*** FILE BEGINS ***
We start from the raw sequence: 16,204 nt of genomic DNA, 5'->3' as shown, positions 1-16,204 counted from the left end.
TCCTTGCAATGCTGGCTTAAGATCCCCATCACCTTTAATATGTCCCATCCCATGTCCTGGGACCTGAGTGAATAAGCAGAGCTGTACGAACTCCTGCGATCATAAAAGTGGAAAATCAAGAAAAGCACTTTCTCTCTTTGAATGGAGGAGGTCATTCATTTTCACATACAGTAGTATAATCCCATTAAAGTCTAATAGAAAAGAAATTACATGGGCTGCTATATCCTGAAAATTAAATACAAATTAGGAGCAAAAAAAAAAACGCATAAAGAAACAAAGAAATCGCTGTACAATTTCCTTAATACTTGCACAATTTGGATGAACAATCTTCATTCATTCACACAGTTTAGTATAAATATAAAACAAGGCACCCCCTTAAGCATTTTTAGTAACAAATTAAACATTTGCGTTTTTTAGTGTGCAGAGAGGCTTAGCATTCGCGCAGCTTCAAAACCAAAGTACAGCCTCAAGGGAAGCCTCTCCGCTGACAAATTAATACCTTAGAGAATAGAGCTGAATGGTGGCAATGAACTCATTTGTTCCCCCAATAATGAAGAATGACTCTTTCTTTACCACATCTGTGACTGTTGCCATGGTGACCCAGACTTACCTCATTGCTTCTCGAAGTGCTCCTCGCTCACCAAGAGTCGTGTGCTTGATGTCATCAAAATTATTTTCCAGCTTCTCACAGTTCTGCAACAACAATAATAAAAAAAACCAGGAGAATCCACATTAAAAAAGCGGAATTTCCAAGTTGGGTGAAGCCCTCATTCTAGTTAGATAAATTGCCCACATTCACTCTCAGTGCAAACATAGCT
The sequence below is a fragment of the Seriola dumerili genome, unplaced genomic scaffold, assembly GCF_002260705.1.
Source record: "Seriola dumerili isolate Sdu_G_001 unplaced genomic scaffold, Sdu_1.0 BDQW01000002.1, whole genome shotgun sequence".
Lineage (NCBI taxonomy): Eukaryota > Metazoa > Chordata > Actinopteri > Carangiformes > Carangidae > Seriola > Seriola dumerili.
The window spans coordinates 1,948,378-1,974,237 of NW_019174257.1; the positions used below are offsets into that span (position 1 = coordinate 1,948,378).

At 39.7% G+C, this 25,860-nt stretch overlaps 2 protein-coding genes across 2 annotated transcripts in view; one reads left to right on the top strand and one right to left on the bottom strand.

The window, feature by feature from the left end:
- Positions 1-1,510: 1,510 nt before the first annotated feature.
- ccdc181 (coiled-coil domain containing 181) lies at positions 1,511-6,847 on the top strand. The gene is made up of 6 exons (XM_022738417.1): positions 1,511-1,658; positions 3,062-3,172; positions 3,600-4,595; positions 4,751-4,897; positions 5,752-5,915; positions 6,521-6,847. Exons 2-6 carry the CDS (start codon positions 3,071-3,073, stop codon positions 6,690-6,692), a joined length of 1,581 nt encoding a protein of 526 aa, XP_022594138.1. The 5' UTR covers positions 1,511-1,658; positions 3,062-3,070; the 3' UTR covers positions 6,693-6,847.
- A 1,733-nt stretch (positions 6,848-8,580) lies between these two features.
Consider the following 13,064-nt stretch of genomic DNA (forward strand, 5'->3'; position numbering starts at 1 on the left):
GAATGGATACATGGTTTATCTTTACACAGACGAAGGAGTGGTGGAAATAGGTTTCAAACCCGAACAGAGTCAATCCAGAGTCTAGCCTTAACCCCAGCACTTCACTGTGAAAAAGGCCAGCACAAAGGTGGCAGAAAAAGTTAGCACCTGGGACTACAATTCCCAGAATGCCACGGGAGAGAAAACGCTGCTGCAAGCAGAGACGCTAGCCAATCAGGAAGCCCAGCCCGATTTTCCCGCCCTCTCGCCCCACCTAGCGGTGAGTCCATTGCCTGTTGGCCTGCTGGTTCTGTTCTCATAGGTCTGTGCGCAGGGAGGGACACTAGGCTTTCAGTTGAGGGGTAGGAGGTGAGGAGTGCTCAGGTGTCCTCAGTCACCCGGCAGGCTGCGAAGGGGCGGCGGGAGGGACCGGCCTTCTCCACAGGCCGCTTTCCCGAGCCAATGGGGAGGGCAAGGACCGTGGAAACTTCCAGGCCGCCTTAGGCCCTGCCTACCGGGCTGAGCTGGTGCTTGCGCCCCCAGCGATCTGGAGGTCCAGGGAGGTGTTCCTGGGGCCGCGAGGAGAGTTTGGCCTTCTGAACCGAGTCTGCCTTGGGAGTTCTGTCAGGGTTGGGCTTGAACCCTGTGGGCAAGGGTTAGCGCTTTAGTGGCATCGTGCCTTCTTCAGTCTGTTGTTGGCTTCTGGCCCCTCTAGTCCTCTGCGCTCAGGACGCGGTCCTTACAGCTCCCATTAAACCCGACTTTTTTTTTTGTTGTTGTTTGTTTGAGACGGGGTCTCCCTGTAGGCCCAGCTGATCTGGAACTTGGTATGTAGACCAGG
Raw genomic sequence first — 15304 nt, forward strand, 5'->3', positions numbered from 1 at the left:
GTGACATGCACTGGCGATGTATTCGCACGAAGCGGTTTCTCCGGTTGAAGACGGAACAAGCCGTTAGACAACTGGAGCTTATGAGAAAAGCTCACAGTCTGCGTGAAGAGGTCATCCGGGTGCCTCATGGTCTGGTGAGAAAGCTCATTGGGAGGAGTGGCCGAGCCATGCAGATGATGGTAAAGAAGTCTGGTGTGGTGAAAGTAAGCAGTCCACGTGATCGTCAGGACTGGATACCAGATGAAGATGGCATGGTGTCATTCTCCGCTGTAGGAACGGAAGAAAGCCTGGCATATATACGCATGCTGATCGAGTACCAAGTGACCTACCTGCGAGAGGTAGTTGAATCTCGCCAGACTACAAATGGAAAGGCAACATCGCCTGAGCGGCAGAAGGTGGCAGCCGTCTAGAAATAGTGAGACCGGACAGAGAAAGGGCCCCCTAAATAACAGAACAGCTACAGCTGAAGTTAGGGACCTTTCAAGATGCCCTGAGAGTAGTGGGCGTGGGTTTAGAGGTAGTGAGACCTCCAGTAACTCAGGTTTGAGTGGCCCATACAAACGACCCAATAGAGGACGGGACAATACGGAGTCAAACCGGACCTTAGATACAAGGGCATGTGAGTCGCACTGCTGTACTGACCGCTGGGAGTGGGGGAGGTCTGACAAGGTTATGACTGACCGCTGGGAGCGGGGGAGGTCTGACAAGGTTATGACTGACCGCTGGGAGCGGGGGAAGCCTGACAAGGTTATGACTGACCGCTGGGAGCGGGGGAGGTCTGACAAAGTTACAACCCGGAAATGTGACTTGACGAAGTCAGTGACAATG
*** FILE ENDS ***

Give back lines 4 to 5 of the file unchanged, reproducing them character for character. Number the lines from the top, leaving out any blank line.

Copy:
Source record: "Seriola dumerili isolate Sdu_G_001 unplaced genomic scaffold, Sdu_1.0 BDQW01000002.1, whole genome shotgun sequence".
Lineage (NCBI taxonomy): Eukaryota > Metazoa > Chordata > Actinopteri > Carangiformes > Carangidae > Seriola > Seriola dumerili.